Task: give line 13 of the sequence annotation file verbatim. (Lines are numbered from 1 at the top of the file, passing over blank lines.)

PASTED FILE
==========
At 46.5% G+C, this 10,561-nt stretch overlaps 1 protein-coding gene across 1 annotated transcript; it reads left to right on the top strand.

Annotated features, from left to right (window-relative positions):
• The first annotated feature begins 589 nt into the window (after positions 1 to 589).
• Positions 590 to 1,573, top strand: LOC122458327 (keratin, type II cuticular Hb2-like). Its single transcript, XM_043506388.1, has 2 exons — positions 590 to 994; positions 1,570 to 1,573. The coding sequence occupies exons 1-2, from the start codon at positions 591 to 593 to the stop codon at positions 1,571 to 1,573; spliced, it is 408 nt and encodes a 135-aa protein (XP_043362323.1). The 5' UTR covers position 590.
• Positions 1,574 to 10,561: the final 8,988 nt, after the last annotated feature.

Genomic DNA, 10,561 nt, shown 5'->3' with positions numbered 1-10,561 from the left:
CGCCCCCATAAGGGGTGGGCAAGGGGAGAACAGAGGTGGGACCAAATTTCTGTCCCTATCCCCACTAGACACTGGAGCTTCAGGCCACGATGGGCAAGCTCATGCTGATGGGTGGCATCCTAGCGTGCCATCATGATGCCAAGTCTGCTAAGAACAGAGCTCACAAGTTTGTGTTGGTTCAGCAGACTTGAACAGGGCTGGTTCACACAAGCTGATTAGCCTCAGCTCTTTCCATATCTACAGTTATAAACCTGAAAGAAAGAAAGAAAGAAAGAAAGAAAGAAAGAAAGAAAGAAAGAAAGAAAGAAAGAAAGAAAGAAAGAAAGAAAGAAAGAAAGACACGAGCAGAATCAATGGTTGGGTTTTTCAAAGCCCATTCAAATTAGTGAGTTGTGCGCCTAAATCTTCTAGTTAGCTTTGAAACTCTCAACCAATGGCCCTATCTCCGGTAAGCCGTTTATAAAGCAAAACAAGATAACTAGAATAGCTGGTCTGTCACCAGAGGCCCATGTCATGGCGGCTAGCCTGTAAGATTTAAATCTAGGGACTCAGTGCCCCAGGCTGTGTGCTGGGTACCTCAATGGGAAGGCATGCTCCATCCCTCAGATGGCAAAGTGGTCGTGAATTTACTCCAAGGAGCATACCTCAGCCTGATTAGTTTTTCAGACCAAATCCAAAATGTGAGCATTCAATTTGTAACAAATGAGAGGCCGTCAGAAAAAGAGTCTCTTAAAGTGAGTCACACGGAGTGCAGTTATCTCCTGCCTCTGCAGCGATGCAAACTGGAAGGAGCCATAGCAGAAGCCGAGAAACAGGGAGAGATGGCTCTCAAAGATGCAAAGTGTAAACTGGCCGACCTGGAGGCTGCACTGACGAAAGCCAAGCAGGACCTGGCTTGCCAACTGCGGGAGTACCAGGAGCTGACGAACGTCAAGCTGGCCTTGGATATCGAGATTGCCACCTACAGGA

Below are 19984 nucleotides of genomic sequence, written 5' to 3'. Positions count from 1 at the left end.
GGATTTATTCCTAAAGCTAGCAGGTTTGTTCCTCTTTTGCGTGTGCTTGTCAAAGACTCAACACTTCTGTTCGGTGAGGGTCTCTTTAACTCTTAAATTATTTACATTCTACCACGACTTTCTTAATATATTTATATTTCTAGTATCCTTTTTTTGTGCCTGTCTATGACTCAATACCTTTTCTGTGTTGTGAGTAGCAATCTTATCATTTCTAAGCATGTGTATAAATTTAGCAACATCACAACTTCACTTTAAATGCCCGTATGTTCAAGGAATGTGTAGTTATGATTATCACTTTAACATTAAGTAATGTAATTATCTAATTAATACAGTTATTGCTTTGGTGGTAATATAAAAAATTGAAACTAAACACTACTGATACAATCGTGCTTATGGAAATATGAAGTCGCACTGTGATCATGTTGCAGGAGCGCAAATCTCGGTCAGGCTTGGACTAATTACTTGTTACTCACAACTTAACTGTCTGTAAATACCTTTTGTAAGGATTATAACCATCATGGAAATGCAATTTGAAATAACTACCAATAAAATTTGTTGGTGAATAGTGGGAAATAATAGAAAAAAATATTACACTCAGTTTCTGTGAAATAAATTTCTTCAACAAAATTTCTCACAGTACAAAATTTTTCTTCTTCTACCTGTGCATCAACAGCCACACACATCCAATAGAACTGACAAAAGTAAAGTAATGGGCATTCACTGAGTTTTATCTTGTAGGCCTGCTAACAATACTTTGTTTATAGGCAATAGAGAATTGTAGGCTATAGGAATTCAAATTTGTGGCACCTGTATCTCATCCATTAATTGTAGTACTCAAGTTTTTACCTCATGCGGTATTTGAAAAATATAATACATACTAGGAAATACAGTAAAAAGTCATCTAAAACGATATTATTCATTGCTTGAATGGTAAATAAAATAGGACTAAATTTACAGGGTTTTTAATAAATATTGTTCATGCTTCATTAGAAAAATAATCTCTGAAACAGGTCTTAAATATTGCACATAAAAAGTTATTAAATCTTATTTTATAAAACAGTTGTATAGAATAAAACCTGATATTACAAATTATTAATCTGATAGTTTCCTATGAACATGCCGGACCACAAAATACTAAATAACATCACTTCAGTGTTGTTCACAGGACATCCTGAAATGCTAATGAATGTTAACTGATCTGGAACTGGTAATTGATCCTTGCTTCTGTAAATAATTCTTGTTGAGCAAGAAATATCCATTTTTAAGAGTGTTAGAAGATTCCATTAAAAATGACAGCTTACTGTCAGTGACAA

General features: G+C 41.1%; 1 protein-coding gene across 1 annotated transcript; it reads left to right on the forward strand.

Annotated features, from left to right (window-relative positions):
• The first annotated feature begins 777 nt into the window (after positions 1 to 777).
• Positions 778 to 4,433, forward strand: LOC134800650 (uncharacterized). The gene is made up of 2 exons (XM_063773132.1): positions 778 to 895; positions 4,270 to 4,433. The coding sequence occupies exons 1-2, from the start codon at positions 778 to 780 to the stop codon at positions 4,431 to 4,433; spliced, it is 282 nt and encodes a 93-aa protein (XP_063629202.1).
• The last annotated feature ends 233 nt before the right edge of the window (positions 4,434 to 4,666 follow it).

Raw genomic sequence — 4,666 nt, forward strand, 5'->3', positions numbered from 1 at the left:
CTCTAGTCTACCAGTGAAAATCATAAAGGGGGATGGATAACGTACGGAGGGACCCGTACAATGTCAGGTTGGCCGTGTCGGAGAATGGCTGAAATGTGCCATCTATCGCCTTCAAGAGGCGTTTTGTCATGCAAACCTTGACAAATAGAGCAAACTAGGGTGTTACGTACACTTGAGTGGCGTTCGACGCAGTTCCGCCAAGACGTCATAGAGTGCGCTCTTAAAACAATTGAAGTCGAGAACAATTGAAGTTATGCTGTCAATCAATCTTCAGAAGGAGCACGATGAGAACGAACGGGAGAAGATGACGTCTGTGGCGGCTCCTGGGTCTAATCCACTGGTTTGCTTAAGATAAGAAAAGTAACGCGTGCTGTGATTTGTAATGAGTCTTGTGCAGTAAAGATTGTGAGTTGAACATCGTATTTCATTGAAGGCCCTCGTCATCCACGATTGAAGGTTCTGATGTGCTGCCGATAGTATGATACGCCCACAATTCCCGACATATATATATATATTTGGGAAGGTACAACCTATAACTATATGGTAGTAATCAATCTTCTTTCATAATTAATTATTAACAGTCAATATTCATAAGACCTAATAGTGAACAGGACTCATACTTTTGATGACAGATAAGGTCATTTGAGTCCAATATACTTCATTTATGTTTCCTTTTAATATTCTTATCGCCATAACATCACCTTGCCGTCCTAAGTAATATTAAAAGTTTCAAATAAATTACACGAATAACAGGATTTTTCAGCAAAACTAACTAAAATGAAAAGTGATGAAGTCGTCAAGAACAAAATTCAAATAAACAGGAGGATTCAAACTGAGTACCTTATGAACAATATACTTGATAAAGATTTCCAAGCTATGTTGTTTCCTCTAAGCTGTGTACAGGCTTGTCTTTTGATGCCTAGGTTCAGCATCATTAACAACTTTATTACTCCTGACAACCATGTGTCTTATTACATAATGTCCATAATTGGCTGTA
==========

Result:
• Positions 778 to 4,433, forward strand: LOC134800650 (uncharacterized). The gene is made up of 2 exons (XM_063773132.1): positions 778 to 895; positions 4,270 to 4,433. The coding sequence occupies exons 1-2, from the start codon at positions 778 to 780 to the stop codon at positions 4,431 to 4,433; spliced, it is 282 nt and encodes a 93-aa protein (XP_063629202.1).